The Federal Reserve should consider extending its bond-buying program beyond October due to the market selloff to see how the U.S. economic outlook evolves, said James Bullard, the president of the St. Louis Fed, on Thursday. …
If the economy is still as robust as I am describing it, then I think we could just end the program in December. But if the market is right, and this is portending something more serious for the U.S. economy, than the committee would have an option of ramping up QE at that point,” he said.
The S&P 500 SPX, +1.65% jumped from its session low of a 0.9% drop after Bullard’s remarks came out.” (Bullard’s surprise suggestion of continuing QE lifts markets, Marketwatch)
How do you like that? Just one word from the Fed and the markets do an immediate about-face. Now that’s power.
It’s too bad the Fed can’t put in a good word for the real economy while they’re at it. But, oh, I forgot that the real economy is stuffed with working stiffs who don’t warrant the same kind of treatment as the esteemed supermen who trade stocks for a living. Besides, the Fed doesn’t give a rip about the real economy. If it did, it would have loaded up on infrastructure bonds instead of funky mortgage backed securities (MBS). The difference between the two is pretty stark: Infrastructure bonds put people to work, circulate money, boost economic activity, and strengthen growth. In contrast, MBS purchases help to fatten the bank accounts of the fraudsters who created the financial crisis while doing bupkis for the economy. Guess who the Fed chose to help out?
Do you really want to know why the Fed isn’t going to end QE? Here’s how Nomura’s chief economist Bob Janjuah summed it up:
“I want to remind readers of a message that may be buried in the past: When QE1 ended, the S&P 500 fell just under 20% in a roughly three-month period before the QE2 recovery.
When the QE2 ended, the S&P 500 fell about 20% in a three-month period before the next Fed-inspired bounce (aided by the ECB). QE3 is ending this month…”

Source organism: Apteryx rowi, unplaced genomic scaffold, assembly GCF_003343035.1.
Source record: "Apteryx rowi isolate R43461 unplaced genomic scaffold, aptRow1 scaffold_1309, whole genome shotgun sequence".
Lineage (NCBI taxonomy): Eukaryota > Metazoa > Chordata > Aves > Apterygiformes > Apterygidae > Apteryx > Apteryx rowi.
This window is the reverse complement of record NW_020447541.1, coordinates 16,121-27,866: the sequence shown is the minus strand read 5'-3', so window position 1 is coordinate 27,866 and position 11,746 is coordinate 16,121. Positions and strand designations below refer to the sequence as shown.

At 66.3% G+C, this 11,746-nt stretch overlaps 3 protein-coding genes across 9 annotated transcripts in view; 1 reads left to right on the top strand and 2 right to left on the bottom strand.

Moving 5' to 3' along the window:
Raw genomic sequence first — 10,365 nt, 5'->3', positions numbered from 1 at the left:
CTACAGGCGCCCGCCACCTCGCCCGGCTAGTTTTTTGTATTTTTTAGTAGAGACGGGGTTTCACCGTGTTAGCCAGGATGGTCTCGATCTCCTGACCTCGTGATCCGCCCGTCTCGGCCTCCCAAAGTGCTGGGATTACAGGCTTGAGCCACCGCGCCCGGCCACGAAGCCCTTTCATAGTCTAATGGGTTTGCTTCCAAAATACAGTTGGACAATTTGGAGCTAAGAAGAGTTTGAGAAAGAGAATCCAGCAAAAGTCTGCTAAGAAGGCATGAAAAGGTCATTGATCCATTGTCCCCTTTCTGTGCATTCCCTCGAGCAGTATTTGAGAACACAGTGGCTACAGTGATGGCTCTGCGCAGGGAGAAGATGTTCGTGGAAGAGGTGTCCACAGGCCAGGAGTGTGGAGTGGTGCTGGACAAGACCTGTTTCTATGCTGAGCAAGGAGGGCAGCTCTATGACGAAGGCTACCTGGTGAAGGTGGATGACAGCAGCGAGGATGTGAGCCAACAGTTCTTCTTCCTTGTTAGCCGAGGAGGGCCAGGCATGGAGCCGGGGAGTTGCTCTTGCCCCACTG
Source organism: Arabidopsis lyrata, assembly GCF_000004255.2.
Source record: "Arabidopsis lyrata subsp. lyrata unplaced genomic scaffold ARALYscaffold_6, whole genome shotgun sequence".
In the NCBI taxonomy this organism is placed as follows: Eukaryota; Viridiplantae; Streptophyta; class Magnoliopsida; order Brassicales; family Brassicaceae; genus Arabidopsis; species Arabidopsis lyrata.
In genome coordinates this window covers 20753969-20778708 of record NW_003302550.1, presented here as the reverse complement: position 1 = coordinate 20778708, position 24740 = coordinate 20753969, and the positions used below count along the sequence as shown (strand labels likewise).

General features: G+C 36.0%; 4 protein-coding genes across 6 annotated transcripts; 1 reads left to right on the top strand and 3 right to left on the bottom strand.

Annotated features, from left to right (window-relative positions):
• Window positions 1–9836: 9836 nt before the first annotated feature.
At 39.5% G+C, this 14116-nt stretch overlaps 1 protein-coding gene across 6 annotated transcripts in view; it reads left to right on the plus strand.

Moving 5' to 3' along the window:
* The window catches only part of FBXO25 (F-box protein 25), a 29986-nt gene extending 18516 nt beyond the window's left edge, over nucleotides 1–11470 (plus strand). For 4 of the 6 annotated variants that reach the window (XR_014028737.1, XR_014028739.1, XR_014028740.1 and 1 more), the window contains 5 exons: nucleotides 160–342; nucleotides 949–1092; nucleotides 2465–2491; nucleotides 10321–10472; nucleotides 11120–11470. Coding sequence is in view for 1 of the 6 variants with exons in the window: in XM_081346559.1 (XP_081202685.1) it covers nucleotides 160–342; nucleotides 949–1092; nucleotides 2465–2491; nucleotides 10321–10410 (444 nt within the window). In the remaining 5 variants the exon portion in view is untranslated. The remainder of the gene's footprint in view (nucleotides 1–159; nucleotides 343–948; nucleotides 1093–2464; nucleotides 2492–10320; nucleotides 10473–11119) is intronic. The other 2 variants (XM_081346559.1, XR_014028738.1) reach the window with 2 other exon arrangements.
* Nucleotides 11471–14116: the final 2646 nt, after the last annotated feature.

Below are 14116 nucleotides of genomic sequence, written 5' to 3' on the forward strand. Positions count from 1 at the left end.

Is that why the Fed started jawboning QE4, to avoid the inevitable 20 percent correction?
You bet it is. But what’s odd is that stocks hadn’t even dropped 10 percent before the Fed hit the panic button. Why is that?
Could it be that they have no confidence in the market? Could it be that they know that their loosy-goosey monetary policies have inflated the biggest bubble of all time which has created a fragile, crisis prone system that can’t even withstand a measly 10 percent drop before bank balance sheets start going up in flames and the whole wobbly financial house of cards comes crashing to earth in a thud?
Of course, it is. They’re scared sh**less, which is why they dispatched bigmouth Bullard to promise investors the moon as long as they keep loading up on equities. Yellen and Co. are going to do everything in their power to keep this runaway train from going off the cliff, even if they kill us all in the process.
Now check out this blurb from Allianz ‘s chief economic adviser, Mohamed A. El-Erian (formerly of Pimco), one of the few analysts who got it right:
“Due to excessive confidence in central banks, investors eagerly decoupled high market valuations from what was warranted by the sluggish fundamentals.”… That disconnect has been undermined over the last few weeks by signs that the global economy’s fundamentals are weaker than they seemed and concern that the European Central Bank will not adequately fight that continent’s economic drift…” (New York Times)